Working while you’re working towards financial freedom

A few months ago, it dawned on me. I could actually retire early and live a financially free life, one that satisfied the soul. And not just in 10 years when I’ll be 52 but in like 4 years, maybe even 2 years at a push!

My immediate excitement was further fuelled by feverishly reading the famous US bloggers on this topic – Mr Money Mustache, Brave New Life and the many others who have already achieved this aim.

But after an initial two-week burst of light-headed glee, I quickly found working life much, much tougher day to day. I’d found the path to a better more fulfilled-existence and, with that realisation, it simply made my current routine feel all the more depressingly mundane and pointless. I wanted out. I wanted to rush headlong through the next few years and get to my goal. What was I to do in the mean time? What was going to inspire me, motivate me day to day, when I’d essentially damned my day-to-day living.

beach work

Alarm call

Getting up for work was harder than ever. Sitting through boring, rambling meetings now made me plain angry. I was actually getting more stressed and upset than ever before. Dealing with work when marching towards financial freedom has become a real challenge for me.

I’ve had to jolt myself into reality that life is good, life is beautiful and it’s plain wrong and selfish to wish your life away like that. Having feelings of lethargy and sadness when you have everything you need in the world – and have just seen the light towards an even better future – is just stupid. I had a strong word with myself. “Buck up, pal!”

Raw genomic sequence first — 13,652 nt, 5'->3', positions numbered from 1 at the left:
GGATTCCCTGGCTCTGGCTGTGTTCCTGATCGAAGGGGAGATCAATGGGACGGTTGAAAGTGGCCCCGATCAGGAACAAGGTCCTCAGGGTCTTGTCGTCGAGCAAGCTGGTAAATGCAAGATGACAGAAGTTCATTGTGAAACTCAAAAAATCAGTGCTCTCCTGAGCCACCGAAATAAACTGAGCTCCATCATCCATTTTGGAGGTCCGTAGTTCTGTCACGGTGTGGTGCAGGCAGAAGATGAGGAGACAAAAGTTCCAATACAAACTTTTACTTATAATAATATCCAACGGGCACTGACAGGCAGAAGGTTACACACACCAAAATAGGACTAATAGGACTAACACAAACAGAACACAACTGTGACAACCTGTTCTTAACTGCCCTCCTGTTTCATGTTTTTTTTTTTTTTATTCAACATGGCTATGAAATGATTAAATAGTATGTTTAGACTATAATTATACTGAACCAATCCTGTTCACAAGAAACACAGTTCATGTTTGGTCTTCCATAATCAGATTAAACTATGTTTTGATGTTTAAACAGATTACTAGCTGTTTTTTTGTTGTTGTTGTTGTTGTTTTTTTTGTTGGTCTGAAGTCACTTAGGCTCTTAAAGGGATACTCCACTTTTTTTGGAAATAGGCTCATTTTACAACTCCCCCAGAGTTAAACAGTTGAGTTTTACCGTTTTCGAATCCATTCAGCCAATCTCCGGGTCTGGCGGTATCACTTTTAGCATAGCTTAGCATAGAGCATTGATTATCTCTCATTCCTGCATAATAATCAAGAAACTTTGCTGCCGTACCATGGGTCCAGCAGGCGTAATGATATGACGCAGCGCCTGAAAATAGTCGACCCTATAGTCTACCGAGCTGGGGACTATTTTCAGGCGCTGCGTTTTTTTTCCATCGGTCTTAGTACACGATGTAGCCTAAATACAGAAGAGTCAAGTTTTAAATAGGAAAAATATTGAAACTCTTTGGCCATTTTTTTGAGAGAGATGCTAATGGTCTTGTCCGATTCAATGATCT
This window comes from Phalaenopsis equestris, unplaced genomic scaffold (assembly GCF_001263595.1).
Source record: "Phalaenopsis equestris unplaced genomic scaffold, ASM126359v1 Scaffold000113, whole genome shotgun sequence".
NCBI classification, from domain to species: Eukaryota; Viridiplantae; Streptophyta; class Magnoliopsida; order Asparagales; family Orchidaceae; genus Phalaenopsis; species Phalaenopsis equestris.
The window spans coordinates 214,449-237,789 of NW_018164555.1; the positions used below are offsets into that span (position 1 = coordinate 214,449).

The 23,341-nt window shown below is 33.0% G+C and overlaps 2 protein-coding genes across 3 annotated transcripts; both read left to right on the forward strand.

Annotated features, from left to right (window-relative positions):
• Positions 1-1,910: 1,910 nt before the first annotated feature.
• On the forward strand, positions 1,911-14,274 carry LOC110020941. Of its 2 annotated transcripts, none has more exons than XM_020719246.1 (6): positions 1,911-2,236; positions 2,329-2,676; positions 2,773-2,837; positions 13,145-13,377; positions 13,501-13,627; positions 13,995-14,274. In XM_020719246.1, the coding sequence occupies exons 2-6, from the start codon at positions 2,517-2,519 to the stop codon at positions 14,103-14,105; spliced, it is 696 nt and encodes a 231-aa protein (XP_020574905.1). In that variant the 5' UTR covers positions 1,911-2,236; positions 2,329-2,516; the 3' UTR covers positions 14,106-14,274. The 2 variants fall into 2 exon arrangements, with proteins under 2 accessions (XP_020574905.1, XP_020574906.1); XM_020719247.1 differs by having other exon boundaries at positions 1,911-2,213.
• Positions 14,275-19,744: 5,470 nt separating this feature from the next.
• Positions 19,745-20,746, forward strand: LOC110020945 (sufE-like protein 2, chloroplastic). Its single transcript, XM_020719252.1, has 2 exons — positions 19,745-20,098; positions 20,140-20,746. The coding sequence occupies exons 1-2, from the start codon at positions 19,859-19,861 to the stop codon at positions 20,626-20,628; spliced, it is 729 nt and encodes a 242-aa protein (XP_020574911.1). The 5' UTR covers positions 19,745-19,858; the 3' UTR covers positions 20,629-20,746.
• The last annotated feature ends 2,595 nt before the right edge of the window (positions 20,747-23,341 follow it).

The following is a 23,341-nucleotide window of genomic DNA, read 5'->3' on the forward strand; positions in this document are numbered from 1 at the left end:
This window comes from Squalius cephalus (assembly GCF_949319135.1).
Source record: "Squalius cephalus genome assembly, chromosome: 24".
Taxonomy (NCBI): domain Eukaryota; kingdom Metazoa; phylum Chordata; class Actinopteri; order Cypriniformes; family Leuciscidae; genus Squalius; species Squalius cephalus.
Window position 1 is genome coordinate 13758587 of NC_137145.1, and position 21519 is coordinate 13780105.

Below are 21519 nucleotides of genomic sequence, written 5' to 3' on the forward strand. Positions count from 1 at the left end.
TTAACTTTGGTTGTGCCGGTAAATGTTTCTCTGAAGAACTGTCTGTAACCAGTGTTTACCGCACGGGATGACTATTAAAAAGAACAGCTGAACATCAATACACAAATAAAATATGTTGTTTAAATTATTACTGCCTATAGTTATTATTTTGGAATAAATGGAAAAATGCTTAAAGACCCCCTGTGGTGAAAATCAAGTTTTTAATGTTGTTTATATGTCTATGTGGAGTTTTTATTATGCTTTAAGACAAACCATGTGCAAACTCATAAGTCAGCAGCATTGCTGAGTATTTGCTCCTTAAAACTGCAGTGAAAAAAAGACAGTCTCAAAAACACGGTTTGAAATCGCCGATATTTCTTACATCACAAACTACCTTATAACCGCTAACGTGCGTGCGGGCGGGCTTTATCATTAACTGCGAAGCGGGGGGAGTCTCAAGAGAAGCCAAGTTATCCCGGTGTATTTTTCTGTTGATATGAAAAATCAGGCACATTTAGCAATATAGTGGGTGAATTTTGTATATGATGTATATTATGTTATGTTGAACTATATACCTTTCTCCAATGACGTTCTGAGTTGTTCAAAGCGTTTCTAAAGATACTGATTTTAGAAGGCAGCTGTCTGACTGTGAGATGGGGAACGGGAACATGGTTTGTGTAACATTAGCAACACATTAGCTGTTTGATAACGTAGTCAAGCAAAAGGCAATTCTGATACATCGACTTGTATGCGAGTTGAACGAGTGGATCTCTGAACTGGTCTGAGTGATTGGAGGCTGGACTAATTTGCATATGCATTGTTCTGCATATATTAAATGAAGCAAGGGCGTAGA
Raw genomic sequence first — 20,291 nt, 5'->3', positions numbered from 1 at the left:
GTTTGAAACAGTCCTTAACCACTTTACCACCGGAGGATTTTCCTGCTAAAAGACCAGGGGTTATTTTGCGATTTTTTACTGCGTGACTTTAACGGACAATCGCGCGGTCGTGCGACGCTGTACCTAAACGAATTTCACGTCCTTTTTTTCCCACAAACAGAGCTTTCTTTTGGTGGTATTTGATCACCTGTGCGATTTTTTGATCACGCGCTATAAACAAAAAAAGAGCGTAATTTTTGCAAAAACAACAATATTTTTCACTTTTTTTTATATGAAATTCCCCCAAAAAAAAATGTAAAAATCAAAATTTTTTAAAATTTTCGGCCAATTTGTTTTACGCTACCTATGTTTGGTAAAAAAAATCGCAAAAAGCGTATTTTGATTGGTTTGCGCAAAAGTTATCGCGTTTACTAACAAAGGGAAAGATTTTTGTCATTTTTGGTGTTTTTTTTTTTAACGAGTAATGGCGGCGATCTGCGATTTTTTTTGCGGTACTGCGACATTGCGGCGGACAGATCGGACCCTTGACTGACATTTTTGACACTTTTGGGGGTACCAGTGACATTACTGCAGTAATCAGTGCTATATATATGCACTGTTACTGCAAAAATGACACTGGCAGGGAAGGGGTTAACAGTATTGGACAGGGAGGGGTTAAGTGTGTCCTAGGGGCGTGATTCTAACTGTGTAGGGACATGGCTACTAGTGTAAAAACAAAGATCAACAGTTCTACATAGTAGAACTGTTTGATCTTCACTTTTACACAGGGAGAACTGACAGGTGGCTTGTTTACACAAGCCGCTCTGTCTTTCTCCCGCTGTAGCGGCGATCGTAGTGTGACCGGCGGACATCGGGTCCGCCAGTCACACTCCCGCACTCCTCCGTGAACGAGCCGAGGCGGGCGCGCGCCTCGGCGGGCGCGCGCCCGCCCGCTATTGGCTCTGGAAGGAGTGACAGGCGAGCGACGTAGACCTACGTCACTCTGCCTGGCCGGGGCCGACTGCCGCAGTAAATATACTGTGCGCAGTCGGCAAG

Happy while you work

I’ve been reading up on what other financially independent retirees (FI-ers) went through. But in truth, I couldn’t find anything on the usual blogs and forums that reflected my mood. Everyone else seemed very happy and calm in going through this transition.

For one, many FI-ers seem to actually really like work. I was surprised. I mean, I get that to a point. I enjoy working too, at times, but I always want it on my terms. I’m terrible for having a short-term buzz and no long-term vision. When I start a new job I’m enormously excited and passionate for the first 12 months but the enthusiasm wanes quickly as I seek out more variety.

I recently read about The Gervais Principle, which is a rather dour but engaging outlook on working life and how we fit into one (or more) of three roles – Sociopath, Clueless and Loser. It’s well worth a read.

These labels are not quite as they seem in The Gervais Principle.

The Sociopath is someone at the top of the tree, a successful senior manager who has no qualms in hiring and firing people, making cut-throat decisions and has little awareness of the emotive issues in a business. The Clueless is in the middle, blindly following the ambitions and demands of the business that the Sociopaths dictate and working their hands to the bone in pursuit of a decent wage. The Losers are those who haven’t been dealt such a good hand financially at work; they are missing out on the financial rewards but have less relentless pressure from above, arguably.